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VIDEO: proCane Allen Bailey goes back home to Sapelo Island

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Matt Birk: Warren Sapp and I wanted to kill each other

Matt Birk went out on top, announcing his retirement last week after 15 seasons in the NFL and winning the Super Bowl with the Baltimore Ravens.

The Harvard alumnus spoke with SI.com's Peter King on Sunday, offering several gems while reflecting on life and football.

The best of them might have been a revelation that he wanted to "kill" Pro Football Hall of Famer Warren Sapp during one game in Minnesota.

"And he wanted to kill me," Birk added. "That's the great thing about football. You go out there and try to kill each other for three hours, then after the game, it's, 'Stay healthy, have a great season, love you.' You hug, and you're best friends. I see Warren today, we laugh, we're great."

Birk echoed the sentiments of Ravens return specialist Jacoby Jones, who offered high praise for Super Bowl MVP Joe Flacco on NFL Network's "NFL AM" last week.

"I will miss playing with Joe. Special guy," Birk said. "I really admire him, how he goes about his business. He doesn't get full of himself, doesn't buy into the hype, doesn't make the game too big. I wish I was that level-headed."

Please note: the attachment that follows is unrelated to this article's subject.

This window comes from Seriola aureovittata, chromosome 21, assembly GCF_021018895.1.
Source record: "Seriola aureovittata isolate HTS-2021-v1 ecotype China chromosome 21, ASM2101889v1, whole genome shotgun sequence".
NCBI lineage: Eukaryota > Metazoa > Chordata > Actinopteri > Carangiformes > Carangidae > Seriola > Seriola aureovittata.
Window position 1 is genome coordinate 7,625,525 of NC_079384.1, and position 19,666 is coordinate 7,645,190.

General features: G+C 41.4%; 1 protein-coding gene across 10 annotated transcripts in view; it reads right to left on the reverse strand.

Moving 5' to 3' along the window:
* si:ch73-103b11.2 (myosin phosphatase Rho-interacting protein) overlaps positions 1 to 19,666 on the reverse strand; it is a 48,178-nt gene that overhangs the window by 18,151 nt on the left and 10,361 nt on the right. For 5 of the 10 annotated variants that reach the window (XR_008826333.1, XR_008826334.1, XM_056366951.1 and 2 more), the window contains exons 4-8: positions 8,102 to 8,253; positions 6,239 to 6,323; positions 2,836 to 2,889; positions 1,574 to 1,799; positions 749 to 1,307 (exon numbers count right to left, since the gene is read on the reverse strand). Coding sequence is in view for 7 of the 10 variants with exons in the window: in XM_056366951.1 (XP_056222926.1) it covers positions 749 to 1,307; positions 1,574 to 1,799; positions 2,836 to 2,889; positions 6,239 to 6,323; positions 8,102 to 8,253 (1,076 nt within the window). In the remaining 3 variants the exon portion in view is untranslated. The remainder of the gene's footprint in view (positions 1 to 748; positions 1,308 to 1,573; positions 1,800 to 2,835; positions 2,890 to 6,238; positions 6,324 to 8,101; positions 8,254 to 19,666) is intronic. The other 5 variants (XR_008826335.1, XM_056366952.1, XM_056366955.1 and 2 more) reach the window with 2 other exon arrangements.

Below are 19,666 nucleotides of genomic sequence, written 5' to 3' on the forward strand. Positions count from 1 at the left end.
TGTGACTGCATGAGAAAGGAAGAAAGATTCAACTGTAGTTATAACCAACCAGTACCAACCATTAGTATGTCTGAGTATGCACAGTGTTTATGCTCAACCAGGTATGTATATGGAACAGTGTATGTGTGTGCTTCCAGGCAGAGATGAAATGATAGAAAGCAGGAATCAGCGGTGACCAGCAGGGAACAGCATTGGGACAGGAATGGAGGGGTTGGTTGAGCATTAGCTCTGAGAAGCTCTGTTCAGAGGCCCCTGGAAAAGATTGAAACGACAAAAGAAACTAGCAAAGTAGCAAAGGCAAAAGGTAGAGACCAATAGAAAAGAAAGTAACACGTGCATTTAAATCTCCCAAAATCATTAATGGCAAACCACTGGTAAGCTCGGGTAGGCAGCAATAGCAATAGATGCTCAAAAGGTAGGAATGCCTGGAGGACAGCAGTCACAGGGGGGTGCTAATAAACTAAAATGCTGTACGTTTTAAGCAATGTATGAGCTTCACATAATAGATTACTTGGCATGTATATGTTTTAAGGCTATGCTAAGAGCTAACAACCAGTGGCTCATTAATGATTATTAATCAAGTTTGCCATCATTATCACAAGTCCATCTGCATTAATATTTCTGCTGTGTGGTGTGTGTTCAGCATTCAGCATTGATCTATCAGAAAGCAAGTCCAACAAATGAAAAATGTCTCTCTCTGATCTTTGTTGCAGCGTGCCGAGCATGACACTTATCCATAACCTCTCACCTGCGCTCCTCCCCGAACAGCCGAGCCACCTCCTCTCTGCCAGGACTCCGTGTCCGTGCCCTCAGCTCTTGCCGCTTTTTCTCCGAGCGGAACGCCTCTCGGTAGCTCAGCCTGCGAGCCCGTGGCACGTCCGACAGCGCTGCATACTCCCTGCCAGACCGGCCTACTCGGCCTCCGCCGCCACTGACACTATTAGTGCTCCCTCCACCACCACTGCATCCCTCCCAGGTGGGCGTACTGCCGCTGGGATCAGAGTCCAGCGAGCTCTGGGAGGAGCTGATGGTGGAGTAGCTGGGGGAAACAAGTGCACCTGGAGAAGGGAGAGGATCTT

Birk acknowledges he'll have a hard time matching the fulfillment that playing in the NFL gave him.

"Like, what can we do so we can celebrate like that again?" Birk asked. "Can we cure cancer or something? We have to find a way to feel that way again, and there just aren't many things you can do to have that kind of joy. But you want to find it again."

Will the Ravens have a ceremony to celebrate the six-time Pro Bowl center's career?

"That's not me," Birk said. "You do that for Ray Lewis, you don't do that for me."

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Ed Reed gets taste of Hollywood on Oscars red carpet

While some of my Around The League colleagues spent the last few days in Indianapolis watching large men labor in Spanx, The Powers That Be sent yours truly to Hollywood to cover the Oscars.

This was not a bad deal. My job was to observe Ed Reed, the Baltimore Ravens safety who was flown in to serve as the red-carpet correspondent for the "The Rich Eisen Podcast." Rob Gronkowski originally was booked, but he pulled out late in the week. You'll have to wait for his 2023 autobiography, "Gronk Reading Book" (Simon & Schuster), for more details.